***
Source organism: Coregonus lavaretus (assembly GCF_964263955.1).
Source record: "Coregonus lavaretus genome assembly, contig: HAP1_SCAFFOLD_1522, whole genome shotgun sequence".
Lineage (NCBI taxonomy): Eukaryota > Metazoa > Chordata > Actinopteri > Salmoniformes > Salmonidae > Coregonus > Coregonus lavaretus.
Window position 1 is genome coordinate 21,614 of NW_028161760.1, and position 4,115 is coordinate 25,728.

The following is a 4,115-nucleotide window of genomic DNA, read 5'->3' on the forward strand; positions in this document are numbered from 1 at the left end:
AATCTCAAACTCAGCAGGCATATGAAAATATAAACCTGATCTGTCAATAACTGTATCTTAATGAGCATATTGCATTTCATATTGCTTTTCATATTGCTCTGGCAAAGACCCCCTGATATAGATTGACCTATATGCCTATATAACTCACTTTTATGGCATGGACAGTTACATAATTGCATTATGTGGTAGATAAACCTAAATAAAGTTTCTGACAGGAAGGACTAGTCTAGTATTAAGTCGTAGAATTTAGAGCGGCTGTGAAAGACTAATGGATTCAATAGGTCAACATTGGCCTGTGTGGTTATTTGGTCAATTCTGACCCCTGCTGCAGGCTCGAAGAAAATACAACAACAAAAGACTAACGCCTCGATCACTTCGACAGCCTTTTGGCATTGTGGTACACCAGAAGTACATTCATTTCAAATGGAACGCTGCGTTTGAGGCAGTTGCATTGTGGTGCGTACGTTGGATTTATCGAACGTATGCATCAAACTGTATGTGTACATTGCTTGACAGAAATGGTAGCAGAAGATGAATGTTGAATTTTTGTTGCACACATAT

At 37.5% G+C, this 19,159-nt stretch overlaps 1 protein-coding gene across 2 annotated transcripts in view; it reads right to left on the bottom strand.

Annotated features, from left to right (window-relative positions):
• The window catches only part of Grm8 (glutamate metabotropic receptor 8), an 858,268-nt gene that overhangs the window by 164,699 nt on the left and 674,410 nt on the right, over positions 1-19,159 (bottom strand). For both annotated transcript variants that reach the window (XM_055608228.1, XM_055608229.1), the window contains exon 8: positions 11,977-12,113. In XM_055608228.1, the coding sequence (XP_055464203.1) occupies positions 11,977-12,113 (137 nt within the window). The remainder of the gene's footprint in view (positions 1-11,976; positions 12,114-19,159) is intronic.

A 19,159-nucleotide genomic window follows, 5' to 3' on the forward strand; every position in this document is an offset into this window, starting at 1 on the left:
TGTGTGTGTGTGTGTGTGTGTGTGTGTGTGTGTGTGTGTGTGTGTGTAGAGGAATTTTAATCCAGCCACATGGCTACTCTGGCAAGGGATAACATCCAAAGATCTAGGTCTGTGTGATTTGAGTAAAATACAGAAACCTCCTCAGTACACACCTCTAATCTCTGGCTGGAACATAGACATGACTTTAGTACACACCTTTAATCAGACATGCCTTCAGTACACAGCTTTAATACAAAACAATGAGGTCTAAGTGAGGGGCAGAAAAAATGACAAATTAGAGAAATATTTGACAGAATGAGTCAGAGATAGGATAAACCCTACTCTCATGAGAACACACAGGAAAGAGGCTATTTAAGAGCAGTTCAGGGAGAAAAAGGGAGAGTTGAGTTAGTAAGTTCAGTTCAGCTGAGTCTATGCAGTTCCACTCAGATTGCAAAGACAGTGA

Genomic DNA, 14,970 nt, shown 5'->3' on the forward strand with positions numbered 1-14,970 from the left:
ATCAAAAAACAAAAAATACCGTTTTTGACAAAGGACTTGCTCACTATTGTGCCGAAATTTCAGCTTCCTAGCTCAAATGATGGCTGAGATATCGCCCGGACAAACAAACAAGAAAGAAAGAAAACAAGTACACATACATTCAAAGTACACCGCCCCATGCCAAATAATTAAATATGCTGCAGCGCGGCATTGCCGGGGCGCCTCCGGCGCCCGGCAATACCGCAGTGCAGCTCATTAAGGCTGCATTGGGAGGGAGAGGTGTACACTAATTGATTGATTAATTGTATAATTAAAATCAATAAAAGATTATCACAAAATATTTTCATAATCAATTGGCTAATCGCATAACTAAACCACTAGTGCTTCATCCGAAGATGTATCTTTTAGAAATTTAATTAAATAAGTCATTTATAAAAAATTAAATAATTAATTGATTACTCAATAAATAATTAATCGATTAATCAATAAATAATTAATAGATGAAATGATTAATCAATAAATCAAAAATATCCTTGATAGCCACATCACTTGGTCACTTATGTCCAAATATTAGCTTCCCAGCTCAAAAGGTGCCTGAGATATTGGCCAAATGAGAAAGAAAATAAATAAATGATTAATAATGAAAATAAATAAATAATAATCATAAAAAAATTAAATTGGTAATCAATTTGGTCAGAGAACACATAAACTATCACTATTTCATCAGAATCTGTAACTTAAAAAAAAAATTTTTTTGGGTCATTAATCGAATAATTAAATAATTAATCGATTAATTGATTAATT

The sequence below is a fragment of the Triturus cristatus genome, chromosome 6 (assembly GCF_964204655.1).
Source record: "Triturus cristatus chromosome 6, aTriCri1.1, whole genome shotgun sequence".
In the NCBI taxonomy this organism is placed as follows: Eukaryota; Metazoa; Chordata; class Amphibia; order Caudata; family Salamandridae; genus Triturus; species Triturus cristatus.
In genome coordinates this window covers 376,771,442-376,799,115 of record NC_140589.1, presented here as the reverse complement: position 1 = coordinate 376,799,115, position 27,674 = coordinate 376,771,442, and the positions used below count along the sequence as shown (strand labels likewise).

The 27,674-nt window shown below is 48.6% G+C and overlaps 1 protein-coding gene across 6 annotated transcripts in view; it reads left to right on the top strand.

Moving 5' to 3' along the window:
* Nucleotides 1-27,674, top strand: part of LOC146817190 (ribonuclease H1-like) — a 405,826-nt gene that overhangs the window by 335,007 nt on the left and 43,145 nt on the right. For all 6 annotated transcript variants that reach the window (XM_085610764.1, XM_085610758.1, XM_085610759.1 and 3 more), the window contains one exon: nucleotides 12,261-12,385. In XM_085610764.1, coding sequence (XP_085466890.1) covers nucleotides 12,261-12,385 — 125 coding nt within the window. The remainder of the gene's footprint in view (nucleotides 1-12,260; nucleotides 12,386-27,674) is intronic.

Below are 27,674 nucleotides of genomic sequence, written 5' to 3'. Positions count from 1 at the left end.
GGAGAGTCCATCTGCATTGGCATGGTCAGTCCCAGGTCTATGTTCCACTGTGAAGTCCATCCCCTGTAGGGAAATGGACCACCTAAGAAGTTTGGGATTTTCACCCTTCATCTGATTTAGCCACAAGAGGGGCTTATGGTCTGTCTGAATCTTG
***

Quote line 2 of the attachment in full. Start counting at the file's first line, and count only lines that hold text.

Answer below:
Source record: "Coregonus lavaretus genome assembly, contig: HAP1_SCAFFOLD_1522, whole genome shotgun sequence".